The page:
Majority who experiment with cigarettes go on to become smokers, study finds

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A recent study into cigarette use suggests that the majority of people who try smoking could be hooked on tobacco after lighting up just one time.

The data of more than 215,000 people, analysed by Queen Mary University of London, found at least 60.9% of people who try smoking repeat the habit daily, at least temporarily.

Researchers found that just over 60% of adults said they had tried a cigarette at some point in their lives, with nearly 69% of those noting that they had, at least for a period, gone on to smoke cigarettes daily.

While it is natural to see some variation between surveys, it is interesting to note that United Kingdom respondents were consistently more likely to say they developed a habit compared to those from the other three countries.

This is the first time that the remarkable hold that cigarettes can establish after a single experience has been documented from such a large set of data.

We know cigarettes are extremely addictive, but the science on how quickly nicotine can draw you in has been mixed. The results of each survey were collated and used to calculate a conversion rate from ever trying a cigarette to ever smoking daily.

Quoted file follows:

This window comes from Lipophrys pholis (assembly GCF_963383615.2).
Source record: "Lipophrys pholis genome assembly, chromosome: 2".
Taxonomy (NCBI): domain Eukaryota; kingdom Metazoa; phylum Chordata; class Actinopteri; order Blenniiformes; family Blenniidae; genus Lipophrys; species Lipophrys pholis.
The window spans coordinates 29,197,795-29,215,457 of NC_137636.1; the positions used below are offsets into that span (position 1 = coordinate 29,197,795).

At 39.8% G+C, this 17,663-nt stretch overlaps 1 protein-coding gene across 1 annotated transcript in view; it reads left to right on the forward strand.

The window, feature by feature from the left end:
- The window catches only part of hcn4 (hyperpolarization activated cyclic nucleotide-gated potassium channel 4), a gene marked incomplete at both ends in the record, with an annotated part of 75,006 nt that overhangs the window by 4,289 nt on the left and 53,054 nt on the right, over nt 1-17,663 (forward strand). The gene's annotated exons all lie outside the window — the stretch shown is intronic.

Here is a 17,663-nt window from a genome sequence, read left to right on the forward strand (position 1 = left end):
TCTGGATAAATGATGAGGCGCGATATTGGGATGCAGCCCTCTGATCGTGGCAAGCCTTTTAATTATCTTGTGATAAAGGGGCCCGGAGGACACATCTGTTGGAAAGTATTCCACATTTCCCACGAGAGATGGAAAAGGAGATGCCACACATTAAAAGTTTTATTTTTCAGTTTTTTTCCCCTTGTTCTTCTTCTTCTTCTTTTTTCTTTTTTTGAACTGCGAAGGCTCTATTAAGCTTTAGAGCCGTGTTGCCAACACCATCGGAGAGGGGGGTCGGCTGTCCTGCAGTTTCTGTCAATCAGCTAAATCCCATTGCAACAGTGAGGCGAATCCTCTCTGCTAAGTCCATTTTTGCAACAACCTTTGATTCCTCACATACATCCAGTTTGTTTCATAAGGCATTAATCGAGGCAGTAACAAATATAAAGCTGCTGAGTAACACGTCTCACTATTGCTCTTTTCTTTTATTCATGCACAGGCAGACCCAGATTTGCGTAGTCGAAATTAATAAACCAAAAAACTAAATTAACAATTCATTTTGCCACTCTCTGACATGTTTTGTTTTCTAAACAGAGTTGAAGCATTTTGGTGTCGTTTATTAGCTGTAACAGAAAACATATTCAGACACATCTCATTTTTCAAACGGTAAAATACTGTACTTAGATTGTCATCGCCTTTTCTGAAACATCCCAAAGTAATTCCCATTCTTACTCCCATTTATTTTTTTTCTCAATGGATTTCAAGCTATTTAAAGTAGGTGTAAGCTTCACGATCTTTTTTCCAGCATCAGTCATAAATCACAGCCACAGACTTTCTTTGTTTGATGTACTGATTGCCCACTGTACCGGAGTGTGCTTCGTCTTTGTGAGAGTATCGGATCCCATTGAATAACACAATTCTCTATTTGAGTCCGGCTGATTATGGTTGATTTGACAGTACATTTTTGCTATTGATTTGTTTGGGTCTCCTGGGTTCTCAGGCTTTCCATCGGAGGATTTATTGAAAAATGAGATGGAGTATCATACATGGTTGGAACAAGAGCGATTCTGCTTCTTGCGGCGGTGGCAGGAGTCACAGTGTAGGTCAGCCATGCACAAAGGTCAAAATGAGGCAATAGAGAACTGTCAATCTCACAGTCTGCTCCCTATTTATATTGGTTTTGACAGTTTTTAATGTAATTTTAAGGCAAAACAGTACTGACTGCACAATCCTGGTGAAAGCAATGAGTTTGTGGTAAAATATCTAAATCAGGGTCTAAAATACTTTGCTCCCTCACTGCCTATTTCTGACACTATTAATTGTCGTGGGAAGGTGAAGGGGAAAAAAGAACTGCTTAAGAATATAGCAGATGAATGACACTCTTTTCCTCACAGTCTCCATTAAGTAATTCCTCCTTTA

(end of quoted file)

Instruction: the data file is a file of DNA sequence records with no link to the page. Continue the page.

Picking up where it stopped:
Despite the fact that there have been studies claiming that Americans of all ages are starting to replace conventional cigarettes by vaporizers, a large number of people still prefer to smoke the first option.

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The findings, which were published in the journal Nicotine and Tobacco Research, are striking. 215000 people were included in 8 surveys that were done in 16 years.

In the year 2010, smoker's percentage in the United Kingdom was 19.

If you have a circle of friends and anyone around you who are daily smokers, then you might have thought to give it a try once for sure.

They revealed 17.7% of men are current smokers compared with 14.1% of women, with men smoking an average 12 cigarettes daily and women 11 per day.

According to the Office for National Statistics, 7.6 million British adults were smokers in 2016 - with Northern Ireland having the highest proportion of people with the habit.

For Deborah Arnott, the chief executive of the charity Action on Smoking and Health, the government can do much more than what's doing right now.

Steve Brine said that smoking in Britain is at an "all-time low".

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